Because Defendant presents no evidence regarding the constructive notice element, the Defendant did not meet its initial burden and the Court cannot grant summary judgment based on the notice element.
Defendant also claims that it is entitled to summary judgment because it claims that the fact that the step ladder was on casters and thus could roll was open and obvious. “Landowners have no duty to warn of open and obvious dangers on their property because such dangers serve as warnings themselves.” Id. at 1208-1209.
Here, the Court cannot conclude, based on the evidence submitted, that the fact that the step ladder might roll was an open and obvious condition. Defendant relies on photographs in which the casters are visible when one is looking for them, but difficult to see because they recede under the wooden platform on top. The evidence does not conclusively establish that the wheels would have been obvious to someone walking up to the steps in real life (as opposed to viewing them in a photograph). Further, the step ladder is affixed to two horizonal 2 x 4 pieces that allow it to be placed flush with the wall. A jury could conclude that this arrangement reasonably gave rise to Plaintiff’s impression that the step ladder was affixed to the wall and would not roll.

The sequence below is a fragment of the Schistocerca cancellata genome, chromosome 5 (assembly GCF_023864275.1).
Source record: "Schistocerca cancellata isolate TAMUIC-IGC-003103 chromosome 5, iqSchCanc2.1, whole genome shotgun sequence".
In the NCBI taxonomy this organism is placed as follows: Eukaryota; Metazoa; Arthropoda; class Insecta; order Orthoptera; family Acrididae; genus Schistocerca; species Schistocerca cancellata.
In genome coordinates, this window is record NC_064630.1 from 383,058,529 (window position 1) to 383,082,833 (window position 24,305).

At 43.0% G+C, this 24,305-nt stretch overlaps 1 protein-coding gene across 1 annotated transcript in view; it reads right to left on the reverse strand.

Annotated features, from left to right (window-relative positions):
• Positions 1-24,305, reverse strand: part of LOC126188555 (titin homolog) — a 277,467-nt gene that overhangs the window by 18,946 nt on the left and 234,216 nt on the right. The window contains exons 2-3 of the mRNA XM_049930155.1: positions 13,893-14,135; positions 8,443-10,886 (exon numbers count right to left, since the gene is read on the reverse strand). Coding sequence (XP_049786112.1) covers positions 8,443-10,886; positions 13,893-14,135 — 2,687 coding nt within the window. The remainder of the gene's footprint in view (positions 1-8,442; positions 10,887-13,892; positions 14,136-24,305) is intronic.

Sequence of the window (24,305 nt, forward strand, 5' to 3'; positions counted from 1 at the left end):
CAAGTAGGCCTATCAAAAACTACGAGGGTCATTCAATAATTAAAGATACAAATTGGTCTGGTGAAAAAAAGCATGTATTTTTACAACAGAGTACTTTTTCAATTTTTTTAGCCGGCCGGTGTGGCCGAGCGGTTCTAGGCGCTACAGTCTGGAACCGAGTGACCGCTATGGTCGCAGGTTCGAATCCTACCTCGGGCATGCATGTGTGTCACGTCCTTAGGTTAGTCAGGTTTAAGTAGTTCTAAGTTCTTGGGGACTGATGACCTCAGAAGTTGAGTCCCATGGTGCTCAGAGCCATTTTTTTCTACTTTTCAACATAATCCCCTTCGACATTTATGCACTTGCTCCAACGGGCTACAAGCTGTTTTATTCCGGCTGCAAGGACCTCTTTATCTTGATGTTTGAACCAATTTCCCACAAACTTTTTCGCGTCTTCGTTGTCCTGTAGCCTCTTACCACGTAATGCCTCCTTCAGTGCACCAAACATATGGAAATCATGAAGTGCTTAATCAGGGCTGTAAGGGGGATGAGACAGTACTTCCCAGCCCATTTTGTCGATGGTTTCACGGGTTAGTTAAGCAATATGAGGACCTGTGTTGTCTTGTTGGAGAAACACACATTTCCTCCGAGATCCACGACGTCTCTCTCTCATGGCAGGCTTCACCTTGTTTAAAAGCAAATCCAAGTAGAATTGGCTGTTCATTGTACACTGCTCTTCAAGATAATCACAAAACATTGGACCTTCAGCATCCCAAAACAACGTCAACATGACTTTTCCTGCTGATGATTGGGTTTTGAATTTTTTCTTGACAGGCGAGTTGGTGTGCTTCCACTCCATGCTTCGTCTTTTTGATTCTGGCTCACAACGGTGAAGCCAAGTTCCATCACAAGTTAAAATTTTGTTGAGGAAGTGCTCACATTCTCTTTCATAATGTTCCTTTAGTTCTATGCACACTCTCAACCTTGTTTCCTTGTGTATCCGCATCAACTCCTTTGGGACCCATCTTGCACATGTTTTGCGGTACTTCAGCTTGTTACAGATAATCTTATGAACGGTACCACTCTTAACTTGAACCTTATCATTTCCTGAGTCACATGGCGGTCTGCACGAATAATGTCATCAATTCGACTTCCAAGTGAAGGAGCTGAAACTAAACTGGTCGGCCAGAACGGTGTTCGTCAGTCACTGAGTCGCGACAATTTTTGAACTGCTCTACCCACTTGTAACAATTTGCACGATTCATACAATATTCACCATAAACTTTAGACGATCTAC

Defendant also raises a new argument for the first time in the reply brief, claiming that Plaintiff’s injury resulted from Plaintiff’s own negligence. This issue was not raised in Defendant’s moving papers. The Court cannot consider a ground for summary judgment raised for the first time on reply. In any event, Plaintiff’s own negligence is relevant to comparative fault, but would not negate Defendant’s own duty.
For the foregoing reasons, summary judgment is denied.
RULINGS ON OBJECTIONS
Defendant’s objections to the declaration of Plaintiff
1. Overruled. Plaintiff heard Ms. Madrigal make the statement because the conversation was on a speaker phone.
Defendant’s objection to the declaration of Ms. Soltero
1. Overruled. Ms. Soltero heard Ms. Madrigal make the statement because the conversation was on a speaker phone.
Moving party is ordered to give notice.